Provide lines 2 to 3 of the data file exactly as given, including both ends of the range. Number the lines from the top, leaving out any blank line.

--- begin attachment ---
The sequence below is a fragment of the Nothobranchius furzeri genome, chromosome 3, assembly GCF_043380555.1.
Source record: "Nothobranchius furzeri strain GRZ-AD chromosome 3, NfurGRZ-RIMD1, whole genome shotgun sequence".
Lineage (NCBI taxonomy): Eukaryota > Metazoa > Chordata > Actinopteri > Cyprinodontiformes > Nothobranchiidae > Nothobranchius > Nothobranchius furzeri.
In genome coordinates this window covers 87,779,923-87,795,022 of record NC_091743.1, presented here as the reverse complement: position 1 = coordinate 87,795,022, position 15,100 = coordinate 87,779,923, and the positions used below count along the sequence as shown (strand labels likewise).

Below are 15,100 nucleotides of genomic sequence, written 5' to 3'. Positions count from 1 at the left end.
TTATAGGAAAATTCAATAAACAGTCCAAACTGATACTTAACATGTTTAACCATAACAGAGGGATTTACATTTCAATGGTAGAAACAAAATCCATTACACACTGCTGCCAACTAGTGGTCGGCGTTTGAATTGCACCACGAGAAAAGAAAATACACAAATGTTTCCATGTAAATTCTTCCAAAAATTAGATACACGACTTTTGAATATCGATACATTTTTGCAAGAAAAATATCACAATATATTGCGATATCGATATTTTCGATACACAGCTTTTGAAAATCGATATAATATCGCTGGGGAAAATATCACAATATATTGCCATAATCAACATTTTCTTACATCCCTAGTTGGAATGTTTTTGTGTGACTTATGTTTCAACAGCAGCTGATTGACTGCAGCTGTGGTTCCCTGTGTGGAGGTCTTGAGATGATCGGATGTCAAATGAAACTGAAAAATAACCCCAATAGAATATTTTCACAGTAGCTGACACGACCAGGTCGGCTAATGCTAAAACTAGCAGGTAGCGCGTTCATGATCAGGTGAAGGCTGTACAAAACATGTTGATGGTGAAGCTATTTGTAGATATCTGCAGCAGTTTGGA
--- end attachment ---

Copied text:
Source record: "Nothobranchius furzeri strain GRZ-AD chromosome 3, NfurGRZ-RIMD1, whole genome shotgun sequence".
Lineage (NCBI taxonomy): Eukaryota > Metazoa > Chordata > Actinopteri > Cyprinodontiformes > Nothobranchiidae > Nothobranchius > Nothobranchius furzeri.